She communicates in the deep. She calls from within. From wombspace. She listens. She waits. She knows. She regards.
Be still. Rest. Feel.
She is carried with your breath. Your in-spiration. Song. Hope. Vibrant. Trust. Deep regard. Deep healing.
Every day holy
Every day sacred
Remember, too, there is strength when you are most ragged and torn. Accept the feelings of weakness. Not everything has to be a pinnacle moment.
My wombspace has held the sparks of five. She has pushed three into the world to take their first breath and to nuzzle at my breast.
She has done great work. I have known great love, great trust, and great courage as I have opened myself to my children. I have paid with my body and it was a holy gift.
In the darkness, in the dreamtime, I gestated and nurtured. The womb's guardian. Bringer of life and order. This is where she dwells.
My uterus holds a great knowing, a great energy, and a commitment to the flow of life. She knows. She feels. I can sink back into that embrace and soft touch.
I hold it all. I am alive with creative potential.
In keeping with our family tradition of Family Full Moon fun, I planned a full moon ritual to do with my family. We each chose a power object to “charge” with the energy of the full moon. Accompanied by small hand drums, after moonrise, we made our way through the woods to the priestess rocks. The nearly full moon is perfectly framed by a forked tree. She shines down onto the flat, mossy surface of the largest priestess rock. Here, we set up our mini altar. A candle for each direction and a moon goddess for the center. I do a brief invocation to the elements. Holding our power objects, I read a passage from A Woman’s Book of Rituals and Celebrations and then we “draw down the moon” together. She glows and seems to develop a corona of blue and a then a halo of white. We speak aloud our intentions for the “charging” of our power objects and I read another segment from A Woman’s Book of Rituals and Celebrations, ending each statement with, “let my will be done.” My two sons (then ages 8 and 5), get extremely into this—repeating each statement loudly and with great energy and solemnity. We affirm our new paths of transformation and my husband and I hang our objects in the tree to continue to charge until the moon begins to wane.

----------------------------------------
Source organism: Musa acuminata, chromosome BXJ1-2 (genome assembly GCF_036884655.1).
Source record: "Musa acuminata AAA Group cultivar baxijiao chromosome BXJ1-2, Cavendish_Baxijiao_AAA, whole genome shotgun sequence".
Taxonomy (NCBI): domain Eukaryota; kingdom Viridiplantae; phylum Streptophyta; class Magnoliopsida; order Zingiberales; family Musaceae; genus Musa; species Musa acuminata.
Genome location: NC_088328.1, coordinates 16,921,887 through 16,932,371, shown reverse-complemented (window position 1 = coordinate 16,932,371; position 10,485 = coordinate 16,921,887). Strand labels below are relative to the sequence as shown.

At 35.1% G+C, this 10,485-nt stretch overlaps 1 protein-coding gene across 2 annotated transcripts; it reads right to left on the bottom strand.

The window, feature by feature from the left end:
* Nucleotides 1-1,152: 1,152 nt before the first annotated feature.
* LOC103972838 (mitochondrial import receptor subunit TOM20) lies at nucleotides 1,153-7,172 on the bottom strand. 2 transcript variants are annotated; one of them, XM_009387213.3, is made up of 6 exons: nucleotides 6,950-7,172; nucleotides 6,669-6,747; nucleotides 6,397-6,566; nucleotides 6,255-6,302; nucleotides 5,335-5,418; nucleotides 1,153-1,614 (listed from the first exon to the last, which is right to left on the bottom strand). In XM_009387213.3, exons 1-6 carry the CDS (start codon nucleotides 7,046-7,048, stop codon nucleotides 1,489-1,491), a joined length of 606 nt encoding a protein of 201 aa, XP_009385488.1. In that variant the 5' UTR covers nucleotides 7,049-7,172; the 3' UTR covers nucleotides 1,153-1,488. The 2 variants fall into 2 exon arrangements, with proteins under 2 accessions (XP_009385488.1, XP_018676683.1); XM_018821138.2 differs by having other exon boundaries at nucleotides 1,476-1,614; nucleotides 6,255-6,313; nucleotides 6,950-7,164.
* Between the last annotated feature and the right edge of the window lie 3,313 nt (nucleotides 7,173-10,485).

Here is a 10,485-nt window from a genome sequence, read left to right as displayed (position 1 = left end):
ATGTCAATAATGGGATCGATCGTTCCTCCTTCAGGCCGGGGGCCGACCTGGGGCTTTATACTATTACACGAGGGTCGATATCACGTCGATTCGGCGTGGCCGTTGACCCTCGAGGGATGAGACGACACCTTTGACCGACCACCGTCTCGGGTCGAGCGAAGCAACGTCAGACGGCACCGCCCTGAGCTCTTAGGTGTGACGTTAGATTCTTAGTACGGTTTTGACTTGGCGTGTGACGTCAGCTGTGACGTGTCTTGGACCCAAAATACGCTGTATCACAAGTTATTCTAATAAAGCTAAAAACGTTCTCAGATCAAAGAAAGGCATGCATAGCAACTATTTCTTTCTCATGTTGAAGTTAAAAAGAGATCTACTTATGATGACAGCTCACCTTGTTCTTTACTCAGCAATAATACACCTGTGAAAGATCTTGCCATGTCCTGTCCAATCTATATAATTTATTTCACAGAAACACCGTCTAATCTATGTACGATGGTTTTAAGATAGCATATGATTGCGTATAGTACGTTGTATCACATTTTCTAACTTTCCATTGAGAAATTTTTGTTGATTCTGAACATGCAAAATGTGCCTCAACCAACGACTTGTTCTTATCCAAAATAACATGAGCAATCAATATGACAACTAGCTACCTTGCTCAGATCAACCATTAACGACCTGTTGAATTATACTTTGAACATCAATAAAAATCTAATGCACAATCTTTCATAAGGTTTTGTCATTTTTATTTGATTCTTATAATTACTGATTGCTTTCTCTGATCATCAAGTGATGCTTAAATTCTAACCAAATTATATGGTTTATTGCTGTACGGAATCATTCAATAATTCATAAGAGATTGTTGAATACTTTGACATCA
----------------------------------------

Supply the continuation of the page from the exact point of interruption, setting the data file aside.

We go inside then and drum, listen to Goddess chants, and eat homemade brownies. The boys are wild with energy, leaping, running, chaotic. Perhaps next time, we will need better "grounding" as part of our ritual...
In the hand of the Goddess
The Moonspell I describe above was really a magical and meaningful night. I loved to see my husband and kids fully participating and I’m so glad we chose to go out into the night for our Moonspell. It made it real and holy, rather than feeling hoky or inauthentic standing in our regular old living room.
I do not feel like the Goddess is something I believe in, but a reality that I experience in daily life. As Naomi Wolf said, I feel that “We were all held, touched, interrelated, in an invisible net of incarnation…”—I might describe this additionally as being held in the hand of the Goddess. As my family celebrates the Full Moon together monthly and as I honor my own recurrent need for stillness and retreat during my Dark Moon Retreats, we are making visible this interconnected dance with nature and with life. We are affirming our commitment, our relatedness, to each other and to the natural environment around us. We are communicating and in relationship to that larger force of life and spirit that we know as Goddess. And, we bring our spiritual beliefs into our bodies, hands, minds, and hearts in an ever-spinning Wheel of celebration, attention, observation, enjoyment, and communion.